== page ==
You can find a suitable reptile or amphibian for a pet whether you live in a dorm room, an apartment, or in a house. Reptiles and amphibians are easy to take care of with a minimum amount of cleaning. You can even miss a feeding occasionally and not worry about it. In nature, herptiles don't get to eat constantly. They have to be much more active in collecting their food in the wild, than they do in captivity. Becoming obese can actually be a problem if they are fed daily.

About Reptile Cages The cage or enclosure to house your pet will be determined by the size of the reptile and its environmental needs. Housing for large reptiles can be accomplished with various types of cages. For smaller pets there are many different types of terrariums that can be set up. The shape of the cage too, must suit the needs of the pet that you will put in it.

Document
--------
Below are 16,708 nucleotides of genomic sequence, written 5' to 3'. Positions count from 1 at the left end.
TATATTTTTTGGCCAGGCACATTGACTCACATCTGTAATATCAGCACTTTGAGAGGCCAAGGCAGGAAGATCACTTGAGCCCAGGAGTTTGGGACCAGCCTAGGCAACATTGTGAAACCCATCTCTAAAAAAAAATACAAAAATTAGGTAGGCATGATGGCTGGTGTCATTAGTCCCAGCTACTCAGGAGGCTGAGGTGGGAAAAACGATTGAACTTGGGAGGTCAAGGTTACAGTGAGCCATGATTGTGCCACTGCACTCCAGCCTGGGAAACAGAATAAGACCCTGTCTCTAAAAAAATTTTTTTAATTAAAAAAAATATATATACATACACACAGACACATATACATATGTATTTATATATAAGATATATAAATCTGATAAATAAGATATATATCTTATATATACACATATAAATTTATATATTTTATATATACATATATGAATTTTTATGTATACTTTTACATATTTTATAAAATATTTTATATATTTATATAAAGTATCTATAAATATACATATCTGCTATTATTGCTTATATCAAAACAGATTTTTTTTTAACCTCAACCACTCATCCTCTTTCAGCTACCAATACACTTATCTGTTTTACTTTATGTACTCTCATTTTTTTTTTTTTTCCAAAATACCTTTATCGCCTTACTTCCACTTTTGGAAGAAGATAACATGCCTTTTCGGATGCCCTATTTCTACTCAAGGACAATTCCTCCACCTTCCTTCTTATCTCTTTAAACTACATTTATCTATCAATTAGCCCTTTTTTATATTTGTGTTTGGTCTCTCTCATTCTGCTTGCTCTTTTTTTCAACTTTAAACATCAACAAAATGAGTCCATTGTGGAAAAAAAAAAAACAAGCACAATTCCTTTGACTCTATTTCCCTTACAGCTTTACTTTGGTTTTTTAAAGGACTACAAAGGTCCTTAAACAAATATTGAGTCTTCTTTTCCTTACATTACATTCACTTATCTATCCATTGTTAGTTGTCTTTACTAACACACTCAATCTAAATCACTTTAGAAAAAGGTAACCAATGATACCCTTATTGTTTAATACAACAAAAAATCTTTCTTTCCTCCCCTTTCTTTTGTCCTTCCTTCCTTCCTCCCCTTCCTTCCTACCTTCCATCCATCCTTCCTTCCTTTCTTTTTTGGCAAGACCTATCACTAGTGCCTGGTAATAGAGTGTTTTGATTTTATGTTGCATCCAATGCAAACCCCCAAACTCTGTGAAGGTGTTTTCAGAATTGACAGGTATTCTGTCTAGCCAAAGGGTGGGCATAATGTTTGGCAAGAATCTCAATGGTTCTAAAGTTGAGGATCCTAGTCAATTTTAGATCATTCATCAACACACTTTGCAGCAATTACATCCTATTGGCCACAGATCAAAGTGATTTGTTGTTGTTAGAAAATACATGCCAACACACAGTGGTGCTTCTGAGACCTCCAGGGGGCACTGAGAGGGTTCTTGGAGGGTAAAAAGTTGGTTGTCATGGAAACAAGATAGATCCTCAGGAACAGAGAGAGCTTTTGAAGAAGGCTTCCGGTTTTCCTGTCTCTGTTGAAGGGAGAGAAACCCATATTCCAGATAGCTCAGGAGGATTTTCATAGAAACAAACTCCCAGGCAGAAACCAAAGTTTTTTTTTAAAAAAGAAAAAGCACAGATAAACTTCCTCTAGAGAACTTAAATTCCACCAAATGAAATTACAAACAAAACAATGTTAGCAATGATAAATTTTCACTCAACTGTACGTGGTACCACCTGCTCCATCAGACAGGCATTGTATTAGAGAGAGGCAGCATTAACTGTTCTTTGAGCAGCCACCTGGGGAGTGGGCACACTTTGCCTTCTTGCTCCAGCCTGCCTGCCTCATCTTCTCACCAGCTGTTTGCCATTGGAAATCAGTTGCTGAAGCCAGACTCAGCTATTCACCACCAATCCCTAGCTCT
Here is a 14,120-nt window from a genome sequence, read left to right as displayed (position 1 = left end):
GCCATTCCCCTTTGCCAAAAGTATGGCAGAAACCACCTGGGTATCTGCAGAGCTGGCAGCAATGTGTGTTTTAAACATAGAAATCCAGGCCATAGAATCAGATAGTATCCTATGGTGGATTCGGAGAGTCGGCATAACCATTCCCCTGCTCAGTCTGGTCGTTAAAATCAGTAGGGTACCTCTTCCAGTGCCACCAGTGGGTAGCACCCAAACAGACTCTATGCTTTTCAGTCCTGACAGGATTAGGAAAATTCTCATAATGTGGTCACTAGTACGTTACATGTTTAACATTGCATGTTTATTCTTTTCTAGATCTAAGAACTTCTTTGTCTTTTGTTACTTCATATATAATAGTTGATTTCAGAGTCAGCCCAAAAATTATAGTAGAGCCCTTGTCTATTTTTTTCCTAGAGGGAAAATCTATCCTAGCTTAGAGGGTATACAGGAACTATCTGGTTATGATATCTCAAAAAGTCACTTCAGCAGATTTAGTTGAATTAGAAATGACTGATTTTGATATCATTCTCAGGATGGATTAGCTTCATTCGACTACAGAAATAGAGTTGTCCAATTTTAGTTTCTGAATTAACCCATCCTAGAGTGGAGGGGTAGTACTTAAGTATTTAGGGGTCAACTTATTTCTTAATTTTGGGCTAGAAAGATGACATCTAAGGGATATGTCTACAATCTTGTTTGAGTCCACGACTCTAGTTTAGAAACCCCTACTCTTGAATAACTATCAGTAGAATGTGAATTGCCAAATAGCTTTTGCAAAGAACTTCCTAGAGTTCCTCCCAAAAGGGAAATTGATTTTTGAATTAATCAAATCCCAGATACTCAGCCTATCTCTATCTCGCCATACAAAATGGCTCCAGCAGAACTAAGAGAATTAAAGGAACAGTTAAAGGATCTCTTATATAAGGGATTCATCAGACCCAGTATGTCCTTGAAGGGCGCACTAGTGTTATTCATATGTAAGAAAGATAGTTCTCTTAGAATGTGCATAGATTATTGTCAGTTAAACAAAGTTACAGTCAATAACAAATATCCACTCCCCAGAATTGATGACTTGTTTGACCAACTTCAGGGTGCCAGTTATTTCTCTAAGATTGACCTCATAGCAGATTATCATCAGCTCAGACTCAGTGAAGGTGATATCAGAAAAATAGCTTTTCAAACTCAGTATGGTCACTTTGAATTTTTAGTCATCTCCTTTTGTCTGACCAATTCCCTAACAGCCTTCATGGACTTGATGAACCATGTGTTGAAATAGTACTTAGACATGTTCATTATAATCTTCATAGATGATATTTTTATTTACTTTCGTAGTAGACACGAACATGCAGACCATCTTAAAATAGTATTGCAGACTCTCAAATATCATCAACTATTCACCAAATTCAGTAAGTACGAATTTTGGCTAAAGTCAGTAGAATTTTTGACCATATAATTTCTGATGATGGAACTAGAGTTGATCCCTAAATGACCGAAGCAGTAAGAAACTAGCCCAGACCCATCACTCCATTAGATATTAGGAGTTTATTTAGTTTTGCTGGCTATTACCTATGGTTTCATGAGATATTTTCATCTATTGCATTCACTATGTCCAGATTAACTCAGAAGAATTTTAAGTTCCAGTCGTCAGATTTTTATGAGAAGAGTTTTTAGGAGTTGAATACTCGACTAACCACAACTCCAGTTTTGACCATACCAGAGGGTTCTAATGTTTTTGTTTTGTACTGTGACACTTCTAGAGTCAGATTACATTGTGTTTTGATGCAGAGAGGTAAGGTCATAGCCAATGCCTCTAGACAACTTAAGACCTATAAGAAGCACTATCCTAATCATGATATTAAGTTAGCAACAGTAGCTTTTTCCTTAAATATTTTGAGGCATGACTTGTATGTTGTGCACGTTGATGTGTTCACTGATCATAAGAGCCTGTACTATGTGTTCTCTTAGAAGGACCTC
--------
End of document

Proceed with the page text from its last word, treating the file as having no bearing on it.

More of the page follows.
For example, a tall narrow cage with a climbing branch is needed for an arboreal or tree dwelling animal, such as a chameleon. Whereas a low, wide cage is needed for a roving terrestrial or ground dwelling animal, such as a tortoise. Many commercially available reptile cages are pre-made glass terrariums or you can simply get an aquarium and a screen cover.

Wooden cages with glass fronts are sometimes available as well, or they can be built. When the weather permits, some reptiles can simply be housed in a backyard enclosure or a pond area. Some people will even create elaborate indoor setups for their pet reptile, like an indoor atrium.

Types of Terrariums The types of reptile cages and habitats are limited only to your imagination and being suitable for the type of reptile you have.